The next morning we all groggily woke up after the sun started baking us in our tents. Camping companies should seriously look into making tents that don’t turn into pressure cookers at the first sign of sunlight. We all grabbed some food in Lanesboro and then headed out kayaking on Root River for about four and a half hours.

Root River is an interesting “river” for kayaking, mostly for the fact that in many places there are lots of very shallow passes where your kayak can get hung up. I’m pretty sure each of us ended up having to maneuver ourselves off of a bed of rocks at least once or twice. What was really fun, though, was watching a couple of the guys totally dump their kayaks when they came to a couple of spots where the river narrowed and pretended that it had rapids.

Besides watching the guys dump their kayaks, we were also treated to some choice heckling from a few old guys that were just hanging out on the banks of the river. For the most part you couldn’t decipher what they were saying, but I did catch one phrase and it had me in stitches for a few minutes. He was yelling at us about some rock in the middle of the river which he said, “Would leave us deader than corned beef if we hit it.” That’s right folks, deader than corned beef.

After our kayaking adventures we spent the rest of the night grocery shopping, burning things, cooking, and trying to light more farts on fire. In between those events we did manage to get some volleyball and pool time in, which was nice, but since we’d all seen plenty of sun out on the river it was nice to sit in the shade by our campsite.

In the morning we all went our separate ways with a few more memories lodged in our brains, a few more things to talk about and reminisce over in a couple of years when we all get together again. I miss those guys and wish that we all weren’t so far apart. At least we have these annual trips, right?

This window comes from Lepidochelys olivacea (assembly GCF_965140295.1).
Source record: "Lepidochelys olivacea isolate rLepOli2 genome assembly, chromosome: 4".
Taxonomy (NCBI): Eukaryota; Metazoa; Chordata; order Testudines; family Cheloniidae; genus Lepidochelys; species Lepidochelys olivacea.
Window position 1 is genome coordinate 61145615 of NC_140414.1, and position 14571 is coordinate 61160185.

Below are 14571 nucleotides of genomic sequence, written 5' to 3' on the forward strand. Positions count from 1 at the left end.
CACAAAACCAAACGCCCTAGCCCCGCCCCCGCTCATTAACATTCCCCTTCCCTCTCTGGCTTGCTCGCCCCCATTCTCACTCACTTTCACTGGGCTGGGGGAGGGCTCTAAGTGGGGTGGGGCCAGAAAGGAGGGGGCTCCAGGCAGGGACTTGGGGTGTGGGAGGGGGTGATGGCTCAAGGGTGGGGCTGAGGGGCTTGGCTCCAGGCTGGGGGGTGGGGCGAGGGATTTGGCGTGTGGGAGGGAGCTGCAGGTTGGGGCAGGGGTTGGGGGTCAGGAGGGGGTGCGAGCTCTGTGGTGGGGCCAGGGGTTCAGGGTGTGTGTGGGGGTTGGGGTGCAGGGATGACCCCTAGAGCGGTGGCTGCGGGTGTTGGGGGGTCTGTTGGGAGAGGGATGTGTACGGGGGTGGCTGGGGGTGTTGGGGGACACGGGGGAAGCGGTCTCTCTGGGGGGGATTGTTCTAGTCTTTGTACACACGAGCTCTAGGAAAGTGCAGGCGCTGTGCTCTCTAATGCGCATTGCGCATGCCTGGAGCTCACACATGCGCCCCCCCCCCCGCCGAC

Tuesday, July 12, 2005

Fear My Thoughts - Hell Sweet Hell CD Review

Before I even get into the actual review I would just like to take this moment to make a public service announcement to the entire metal and metalcore scene:

We don’t need any more stupid ass, completely pointless, time wasting intros at the beginning of your albums. Sure, you think you’re “setting the tone” or “building up to the first song” or something along those lines but, in fact, all you manage to do is annoy listeners and make them immediately hit the next button every time they turn on your cd. So kill those intros. Thank you.

After you wade through the 56 second intro of random ambient noise and muted whispers, Fear My Thoughts jump right into “Windows for the Dead”, the opening track for their Lifeforce debut, Hell Sweet Hell. It was a quality choice to put as the opening track since it showcases everything that Fear My Thoughts will be doing throughout the rest of the album, mainly pounding out heavily European influenced, double bass pounding, melodic metal.

Throughout the course of the album, Fear My Thoughts vary their musical attack between a balanced combination of the aforementioned styles, strong Euro-metal tracks, straight ahead metal songs, and crunchy metalcore. They’re easily at their best when combining all of these aspects into one song, but when they focus primarily on only one of their varied influences, things start to break down.

The weakest songs are those that heavily embody their Euro-metal side, simply because they don’t know how to vary that type of approach from song to song. Each strong Euro-metal passage feels extremely similar to every other one on the album, much like many of the moments where an attempt is made at traditional metal guitar licking—-there just isn’t enough variation.